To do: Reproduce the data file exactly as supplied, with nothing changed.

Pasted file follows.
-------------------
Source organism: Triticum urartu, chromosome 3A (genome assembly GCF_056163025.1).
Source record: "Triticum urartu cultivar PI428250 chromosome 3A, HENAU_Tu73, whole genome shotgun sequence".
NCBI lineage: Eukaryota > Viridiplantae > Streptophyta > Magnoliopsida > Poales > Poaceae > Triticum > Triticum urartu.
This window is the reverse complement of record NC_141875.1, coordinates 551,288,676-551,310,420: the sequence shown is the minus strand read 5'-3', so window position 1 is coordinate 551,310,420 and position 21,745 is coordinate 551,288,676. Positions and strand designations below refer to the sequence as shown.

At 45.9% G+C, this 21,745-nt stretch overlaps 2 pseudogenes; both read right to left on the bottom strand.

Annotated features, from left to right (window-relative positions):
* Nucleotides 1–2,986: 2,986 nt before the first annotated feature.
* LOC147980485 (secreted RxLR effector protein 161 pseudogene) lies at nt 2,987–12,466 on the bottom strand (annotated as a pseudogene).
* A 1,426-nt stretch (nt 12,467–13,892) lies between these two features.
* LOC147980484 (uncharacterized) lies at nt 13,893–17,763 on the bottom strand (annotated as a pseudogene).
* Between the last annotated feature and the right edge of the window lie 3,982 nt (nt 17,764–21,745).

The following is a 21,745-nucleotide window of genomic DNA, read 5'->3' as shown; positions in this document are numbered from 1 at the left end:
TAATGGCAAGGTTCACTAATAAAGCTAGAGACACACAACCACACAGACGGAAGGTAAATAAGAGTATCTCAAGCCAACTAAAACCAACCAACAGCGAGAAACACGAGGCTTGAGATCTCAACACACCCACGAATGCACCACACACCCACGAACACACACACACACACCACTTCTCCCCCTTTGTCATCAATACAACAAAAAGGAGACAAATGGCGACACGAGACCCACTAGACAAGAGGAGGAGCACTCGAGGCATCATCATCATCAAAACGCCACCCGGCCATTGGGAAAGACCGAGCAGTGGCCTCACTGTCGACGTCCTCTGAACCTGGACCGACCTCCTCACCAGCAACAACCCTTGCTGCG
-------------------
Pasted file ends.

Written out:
Source organism: Triticum urartu, chromosome 3A (genome assembly GCF_056163025.1).
Source record: "Triticum urartu cultivar PI428250 chromosome 3A, HENAU_Tu73, whole genome shotgun sequence".
NCBI lineage: Eukaryota > Viridiplantae > Streptophyta > Magnoliopsida > Poales > Poaceae > Triticum > Triticum urartu.
This window is the reverse complement of record NC_141875.1, coordinates 551,288,676-551,310,420: the sequence shown is the minus strand read 5'-3', so window position 1 is coordinate 551,310,420 and position 21,745 is coordinate 551,288,676. Positions and strand designations below refer to the sequence as shown.

At 45.9% G+C, this 21,745-nt stretch overlaps 2 pseudogenes; both read right to left on the bottom strand.

Annotated features, from left to right (window-relative positions):
* Nucleotides 1–2,986: 2,986 nt before the first annotated feature.
* LOC147980485 (secreted RxLR effector protein 161 pseudogene) lies at nt 2,987–12,466 on the bottom strand (annotated as a pseudogene).
* A 1,426-nt stretch (nt 12,467–13,892) lies between these two features.
* LOC147980484 (uncharacterized) lies at nt 13,893–17,763 on the bottom strand (annotated as a pseudogene).
* Between the last annotated feature and the right edge of the window lie 3,982 nt (nt 17,764–21,745).

The following is a 21,745-nucleotide window of genomic DNA, read 5'->3' as shown; positions in this document are numbered from 1 at the left end:
TAATGGCAAGGTTCACTAATAAAGCTAGAGACACACAACCACACAGACGGAAGGTAAATAAGAGTATCTCAAGCCAACTAAAACCAACCAACAGCGAGAAACACGAGGCTTGAGATCTCAACACACCCACGAATGCACCACACACCCACGAACACACACACACACACCACTTCTCCCCCTTTGTCATCAATACAACAAAAAGGAGACAAATGGCGACACGAGACCCACTAGACAAGAGGAGGAGCACTCGAGGCATCATCATCATCAAAACGCCACCCGGCCATTGGGAAAGACCGAGCAGTGGCCTCACTGTCGACGTCCTCTGAACCTGGACCGACCTCCTCACCAGCAACAACCCTTGCTGCG